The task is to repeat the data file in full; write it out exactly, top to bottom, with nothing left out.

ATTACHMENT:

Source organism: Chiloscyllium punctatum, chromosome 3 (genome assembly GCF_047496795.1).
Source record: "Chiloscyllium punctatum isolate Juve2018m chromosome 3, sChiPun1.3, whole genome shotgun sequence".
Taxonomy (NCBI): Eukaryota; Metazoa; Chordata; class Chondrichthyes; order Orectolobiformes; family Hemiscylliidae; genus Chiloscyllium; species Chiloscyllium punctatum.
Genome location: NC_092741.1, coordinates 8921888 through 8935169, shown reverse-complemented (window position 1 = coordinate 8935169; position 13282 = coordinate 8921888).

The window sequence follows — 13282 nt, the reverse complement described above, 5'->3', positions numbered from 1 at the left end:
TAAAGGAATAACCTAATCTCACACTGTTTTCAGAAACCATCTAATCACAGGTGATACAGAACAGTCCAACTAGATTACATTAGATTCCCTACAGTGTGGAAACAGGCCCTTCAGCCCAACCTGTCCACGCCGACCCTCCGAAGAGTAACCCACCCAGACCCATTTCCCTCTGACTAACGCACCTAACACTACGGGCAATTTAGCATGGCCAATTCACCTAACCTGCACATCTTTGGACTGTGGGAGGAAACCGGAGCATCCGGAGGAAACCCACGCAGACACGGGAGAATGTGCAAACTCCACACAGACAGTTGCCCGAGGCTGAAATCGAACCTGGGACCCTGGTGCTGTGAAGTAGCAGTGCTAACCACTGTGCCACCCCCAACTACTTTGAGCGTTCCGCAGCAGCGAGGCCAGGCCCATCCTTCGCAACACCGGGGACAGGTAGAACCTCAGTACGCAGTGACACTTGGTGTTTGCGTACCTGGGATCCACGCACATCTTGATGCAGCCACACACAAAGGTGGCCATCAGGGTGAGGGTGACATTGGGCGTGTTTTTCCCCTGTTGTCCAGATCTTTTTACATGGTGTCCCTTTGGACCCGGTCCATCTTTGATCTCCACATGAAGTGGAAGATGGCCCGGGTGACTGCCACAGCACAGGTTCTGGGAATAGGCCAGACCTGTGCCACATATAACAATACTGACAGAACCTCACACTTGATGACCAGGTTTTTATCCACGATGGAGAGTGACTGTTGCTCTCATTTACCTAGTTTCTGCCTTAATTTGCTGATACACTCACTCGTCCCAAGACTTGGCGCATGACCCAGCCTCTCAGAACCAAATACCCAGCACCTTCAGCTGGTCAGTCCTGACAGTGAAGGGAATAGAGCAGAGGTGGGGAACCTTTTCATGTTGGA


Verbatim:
Source organism: Chiloscyllium punctatum, chromosome 3 (genome assembly GCF_047496795.1).
Source record: "Chiloscyllium punctatum isolate Juve2018m chromosome 3, sChiPun1.3, whole genome shotgun sequence".
Taxonomy (NCBI): Eukaryota; Metazoa; Chordata; class Chondrichthyes; order Orectolobiformes; family Hemiscylliidae; genus Chiloscyllium; species Chiloscyllium punctatum.
Genome location: NC_092741.1, coordinates 8921888 through 8935169, shown reverse-complemented (window position 1 = coordinate 8935169; position 13282 = coordinate 8921888).

The window sequence follows — 13282 nt, the reverse complement described above, 5'->3', positions numbered from 1 at the left end:
TAAAGGAATAACCTAATCTCACACTGTTTTCAGAAACCATCTAATCACAGGTGATACAGAACAGTCCAACTAGATTACATTAGATTCCCTACAGTGTGGAAACAGGCCCTTCAGCCCAACCTGTCCACGCCGACCCTCCGAAGAGTAACCCACCCAGACCCATTTCCCTCTGACTAACGCACCTAACACTACGGGCAATTTAGCATGGCCAATTCACCTAACCTGCACATCTTTGGACTGTGGGAGGAAACCGGAGCATCCGGAGGAAACCCACGCAGACACGGGAGAATGTGCAAACTCCACACAGACAGTTGCCCGAGGCTGAAATCGAACCTGGGACCCTGGTGCTGTGAAGTAGCAGTGCTAACCACTGTGCCACCCCCAACTACTTTGAGCGTTCCGCAGCAGCGAGGCCAGGCCCATCCTTCGCAACACCGGGGACAGGTAGAACCTCAGTACGCAGTGACACTTGGTGTTTGCGTACCTGGGATCCACGCACATCTTGATGCAGCCACACACAAAGGTGGCCATCAGGGTGAGGGTGACATTGGGCGTGTTTTTCCCCTGTTGTCCAGATCTTTTTACATGGTGTCCCTTTGGACCCGGTCCATCTTTGATCTCCACATGAAGTGGAAGATGGCCCGGGTGACTGCCACAGCACAGGTTCTGGGAATAGGCCAGACCTGTGCCACATATAACAATACTGACAGAACCTCACACTTGATGACCAGGTTTTTATCCACGATGGAGAGTGACTGTTGCTCTCATTTACCTAGTTTCTGCCTTAATTTGCTGATACACTCACTCGTCCCAAGACTTGGCGCATGACCCAGCCTCTCAGAACCAAATACCCAGCACCTTCAGCTGGTCAGTCCTGACAGTGAAGGGAATAGAGCAGAGGTGGGGAACCTTTTCATGTTGGA